Take the following matrix:

\begin{pmatrix} 1&1/2 \\ 2&1 \end{pmatrix}

It has trace $2$.
It has equal values on the diagonal, thus it is scalar.
It is has determinant $0$, thus it is singular and non-invertable.
$AA^T ≠ I$, thus it is non-orthogonal.
$AA^* ≠ I$, thus it is non-unitary.
$AA ≠ I$, thus it is non-involutive.

Q1: Are the above properties correct?
Q2: Did I miss any other important properties?
Q3: What can we infer from the trace alone or in combination with other properties?
Q4: What else can we infer from the det=0 alone or in combination with other properties?

Here are my main questions though:

$AA = \mathrm{trace}(A) A$

Which "seems" to be make it idempotent but for the trace factor. Likewise, it "seems" to be a projection matrix but again, the trace factor ruins the strict definition.

Q5: Is matrix A a projection matrix?
Q6: If not, what is the best way to classify it?
Q7: Either way, what can we infer from it's structure? Q8: Can we say anything about eigenvalues

Further, if I calculate the eigenvalues by solving $\det(λI - A) =0$, I get $λ=0$ and $λ=2$.

Q9: What does the eigenvalue tell me about my matrix?
Q10: Is the second eigenvalue related to the fact that Trace=2?
Q11: What does this tell me about my eigenvectors?

  • 1
    $\begingroup$ Equal values on the diagonal does not make it a scalar matrix - a scalar matrix has equal values on the diagonal and $0$s off the diagonal. $\endgroup$ – ajd Nov 30 '14 at 20:12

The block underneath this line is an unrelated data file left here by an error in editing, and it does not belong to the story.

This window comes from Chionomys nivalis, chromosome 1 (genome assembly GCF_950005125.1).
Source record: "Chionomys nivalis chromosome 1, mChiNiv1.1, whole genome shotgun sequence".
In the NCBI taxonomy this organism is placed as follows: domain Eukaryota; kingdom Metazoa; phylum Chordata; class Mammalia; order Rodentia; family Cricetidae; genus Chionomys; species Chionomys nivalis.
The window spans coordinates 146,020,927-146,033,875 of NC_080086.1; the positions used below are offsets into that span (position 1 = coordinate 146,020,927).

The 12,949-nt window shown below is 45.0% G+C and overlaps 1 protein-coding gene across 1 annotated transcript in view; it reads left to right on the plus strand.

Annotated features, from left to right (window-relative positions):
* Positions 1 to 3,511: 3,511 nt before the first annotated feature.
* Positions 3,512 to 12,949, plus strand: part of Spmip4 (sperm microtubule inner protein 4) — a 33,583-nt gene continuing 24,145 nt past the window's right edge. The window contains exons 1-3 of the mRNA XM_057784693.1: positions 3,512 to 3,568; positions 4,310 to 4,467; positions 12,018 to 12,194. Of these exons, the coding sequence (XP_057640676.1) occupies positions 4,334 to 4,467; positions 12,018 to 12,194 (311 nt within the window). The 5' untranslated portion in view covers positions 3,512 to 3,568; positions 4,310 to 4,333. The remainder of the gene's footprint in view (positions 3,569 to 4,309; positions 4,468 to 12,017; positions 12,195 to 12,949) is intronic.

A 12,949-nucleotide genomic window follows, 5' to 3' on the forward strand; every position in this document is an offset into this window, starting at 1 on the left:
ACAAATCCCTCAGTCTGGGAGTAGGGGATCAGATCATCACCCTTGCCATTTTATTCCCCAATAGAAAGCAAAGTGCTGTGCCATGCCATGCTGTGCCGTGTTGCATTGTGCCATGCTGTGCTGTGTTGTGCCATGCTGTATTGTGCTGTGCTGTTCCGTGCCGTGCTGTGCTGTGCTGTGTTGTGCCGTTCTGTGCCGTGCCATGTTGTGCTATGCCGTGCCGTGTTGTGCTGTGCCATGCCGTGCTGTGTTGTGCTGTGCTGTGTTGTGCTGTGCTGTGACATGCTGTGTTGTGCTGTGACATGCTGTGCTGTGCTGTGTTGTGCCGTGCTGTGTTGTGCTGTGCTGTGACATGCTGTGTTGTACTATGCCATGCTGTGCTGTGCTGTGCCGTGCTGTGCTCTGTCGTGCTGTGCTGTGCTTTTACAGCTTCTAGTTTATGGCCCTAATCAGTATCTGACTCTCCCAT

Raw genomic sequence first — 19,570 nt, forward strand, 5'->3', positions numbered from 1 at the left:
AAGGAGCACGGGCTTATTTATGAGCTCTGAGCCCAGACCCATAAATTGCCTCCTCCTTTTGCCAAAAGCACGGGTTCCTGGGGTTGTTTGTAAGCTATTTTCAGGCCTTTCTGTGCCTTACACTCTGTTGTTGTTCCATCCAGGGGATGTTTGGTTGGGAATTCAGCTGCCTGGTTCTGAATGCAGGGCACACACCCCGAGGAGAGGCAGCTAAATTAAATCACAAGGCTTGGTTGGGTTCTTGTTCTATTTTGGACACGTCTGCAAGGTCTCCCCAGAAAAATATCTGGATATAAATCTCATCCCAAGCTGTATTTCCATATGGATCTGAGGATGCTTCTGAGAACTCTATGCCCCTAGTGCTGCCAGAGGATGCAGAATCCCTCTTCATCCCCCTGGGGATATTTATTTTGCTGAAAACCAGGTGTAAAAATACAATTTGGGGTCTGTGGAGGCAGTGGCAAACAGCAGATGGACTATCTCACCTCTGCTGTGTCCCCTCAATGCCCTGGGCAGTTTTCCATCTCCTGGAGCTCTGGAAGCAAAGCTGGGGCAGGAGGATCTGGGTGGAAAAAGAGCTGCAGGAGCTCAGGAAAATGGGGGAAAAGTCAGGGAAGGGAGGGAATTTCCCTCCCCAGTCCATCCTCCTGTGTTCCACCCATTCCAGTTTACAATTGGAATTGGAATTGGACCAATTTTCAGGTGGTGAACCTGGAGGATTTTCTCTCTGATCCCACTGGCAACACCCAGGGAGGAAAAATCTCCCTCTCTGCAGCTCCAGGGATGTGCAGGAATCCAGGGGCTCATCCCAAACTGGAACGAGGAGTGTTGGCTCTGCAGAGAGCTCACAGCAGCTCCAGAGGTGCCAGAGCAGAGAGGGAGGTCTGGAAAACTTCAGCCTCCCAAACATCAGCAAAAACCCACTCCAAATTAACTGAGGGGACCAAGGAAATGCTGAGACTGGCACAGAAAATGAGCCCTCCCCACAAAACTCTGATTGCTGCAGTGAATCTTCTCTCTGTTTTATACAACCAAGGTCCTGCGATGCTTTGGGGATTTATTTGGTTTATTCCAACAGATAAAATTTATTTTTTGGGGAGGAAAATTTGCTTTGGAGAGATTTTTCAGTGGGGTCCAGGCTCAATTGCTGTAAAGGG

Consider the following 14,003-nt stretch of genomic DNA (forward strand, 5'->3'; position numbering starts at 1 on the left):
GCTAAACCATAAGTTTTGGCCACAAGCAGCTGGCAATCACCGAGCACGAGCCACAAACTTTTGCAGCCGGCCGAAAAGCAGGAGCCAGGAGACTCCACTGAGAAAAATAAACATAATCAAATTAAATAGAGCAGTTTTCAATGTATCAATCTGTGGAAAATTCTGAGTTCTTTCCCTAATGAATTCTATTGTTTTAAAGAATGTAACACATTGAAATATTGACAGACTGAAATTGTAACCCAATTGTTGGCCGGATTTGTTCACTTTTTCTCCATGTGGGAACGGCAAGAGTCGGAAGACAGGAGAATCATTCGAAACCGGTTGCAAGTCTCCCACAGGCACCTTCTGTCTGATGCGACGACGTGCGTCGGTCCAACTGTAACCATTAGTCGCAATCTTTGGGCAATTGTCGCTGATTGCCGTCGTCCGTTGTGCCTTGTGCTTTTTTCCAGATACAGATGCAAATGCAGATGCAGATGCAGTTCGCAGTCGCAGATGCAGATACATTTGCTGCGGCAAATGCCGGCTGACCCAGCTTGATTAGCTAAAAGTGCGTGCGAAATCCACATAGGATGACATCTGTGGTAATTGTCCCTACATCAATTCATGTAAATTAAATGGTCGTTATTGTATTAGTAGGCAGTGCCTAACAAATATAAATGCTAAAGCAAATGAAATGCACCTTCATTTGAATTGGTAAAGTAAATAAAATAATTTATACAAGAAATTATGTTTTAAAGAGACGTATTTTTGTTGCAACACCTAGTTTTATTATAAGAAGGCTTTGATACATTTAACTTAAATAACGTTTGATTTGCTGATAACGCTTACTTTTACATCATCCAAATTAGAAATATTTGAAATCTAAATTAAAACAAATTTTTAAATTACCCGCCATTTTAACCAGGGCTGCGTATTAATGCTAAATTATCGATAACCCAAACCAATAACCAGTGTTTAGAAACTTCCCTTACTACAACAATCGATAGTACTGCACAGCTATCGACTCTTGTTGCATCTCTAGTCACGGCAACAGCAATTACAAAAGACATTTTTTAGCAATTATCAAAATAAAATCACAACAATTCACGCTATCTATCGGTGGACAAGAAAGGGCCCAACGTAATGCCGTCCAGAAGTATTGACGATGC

• $\begingroup$ Another noteworthy property is that the matrix is not normal $\endgroup$ – Omnomnomnom Nov 30 '14 at 20:18
  • $\begingroup$ Thanks for clarifying the Scalar property and for adding non-normal to the list. :) $\endgroup$ – Ricardo J Rademacher Nov 30 '14 at 22:45
  • $\begingroup$ Oh, and thanks for the editing of my post Adj. :) :) $\endgroup$ – Ricardo J Rademacher Nov 30 '14 at 23:46

It's twice a projection matrix. A projection matrix will have all eigenvalues either $0$ or $1$. If you divide your matrix by $2$, that's what you have.

Geometrically, what's happening is that your matrix is performing a linear projection onto a line, then doubling the length of everything on that line.

  • $\begingroup$ In light of this, is there anything that can be said about the inner product <A,A>=Trace(A*A)= 13/4? $\endgroup$ – Ricardo J Rademacher Nov 30 '14 at 23:28

If this were a projection matrix, then in some basis we could write it as

$$B = \begin{pmatrix} 0 \ \ 0 \\ 0 \ \ 1 \end{pmatrix}$$

Can we for your matrix?


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